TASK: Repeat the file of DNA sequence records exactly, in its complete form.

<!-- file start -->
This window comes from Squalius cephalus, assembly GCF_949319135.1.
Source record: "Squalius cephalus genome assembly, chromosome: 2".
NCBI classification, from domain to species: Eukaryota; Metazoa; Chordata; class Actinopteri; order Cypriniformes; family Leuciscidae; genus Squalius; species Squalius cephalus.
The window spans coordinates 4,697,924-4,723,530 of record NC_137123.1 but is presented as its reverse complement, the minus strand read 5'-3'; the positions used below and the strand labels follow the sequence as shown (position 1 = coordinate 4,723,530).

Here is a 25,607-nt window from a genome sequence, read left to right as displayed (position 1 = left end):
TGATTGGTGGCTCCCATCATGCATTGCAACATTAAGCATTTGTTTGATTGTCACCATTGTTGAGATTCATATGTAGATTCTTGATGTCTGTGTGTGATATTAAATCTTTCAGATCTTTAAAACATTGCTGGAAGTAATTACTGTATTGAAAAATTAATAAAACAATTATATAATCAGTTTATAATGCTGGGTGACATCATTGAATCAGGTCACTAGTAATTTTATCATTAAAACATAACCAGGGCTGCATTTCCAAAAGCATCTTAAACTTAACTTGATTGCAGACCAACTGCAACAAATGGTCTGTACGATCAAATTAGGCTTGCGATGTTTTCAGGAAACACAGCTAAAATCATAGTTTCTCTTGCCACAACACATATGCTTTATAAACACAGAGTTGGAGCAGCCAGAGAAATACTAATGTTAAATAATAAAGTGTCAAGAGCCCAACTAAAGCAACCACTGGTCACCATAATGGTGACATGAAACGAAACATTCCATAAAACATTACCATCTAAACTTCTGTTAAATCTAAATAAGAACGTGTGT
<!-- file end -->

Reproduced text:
This window comes from Squalius cephalus, assembly GCF_949319135.1.
Source record: "Squalius cephalus genome assembly, chromosome: 2".
NCBI classification, from domain to species: Eukaryota; Metazoa; Chordata; class Actinopteri; order Cypriniformes; family Leuciscidae; genus Squalius; species Squalius cephalus.
The window spans coordinates 4,697,924-4,723,530 of record NC_137123.1 but is presented as its reverse complement, the minus strand read 5'-3'; the positions used below and the strand labels follow the sequence as shown (position 1 = coordinate 4,723,530).

Here is a 25,607-nt window from a genome sequence, read left to right as displayed (position 1 = left end):
TGATTGGTGGCTCCCATCATGCATTGCAACATTAAGCATTTGTTTGATTGTCACCATTGTTGAGATTCATATGTAGATTCTTGATGTCTGTGTGTGATATTAAATCTTTCAGATCTTTAAAACATTGCTGGAAGTAATTACTGTATTGAAAAATTAATAAAACAATTATATAATCAGTTTATAATGCTGGGTGACATCATTGAATCAGGTCACTAGTAATTTTATCATTAAAACATAACCAGGGCTGCATTTCCAAAAGCATCTTAAACTTAACTTGATTGCAGACCAACTGCAACAAATGGTCTGTACGATCAAATTAGGCTTGCGATGTTTTCAGGAAACACAGCTAAAATCATAGTTTCTCTTGCCACAACACATATGCTTTATAAACACAGAGTTGGAGCAGCCAGAGAAATACTAATGTTAAATAATAAAGTGTCAAGAGCCCAACTAAAGCAACCACTGGTCACCATAATGGTGACATGAAACGAAACATTCCATAAAACATTACCATCTAAACTTCTGTTAAATCTAAATAAGAACGTGTGT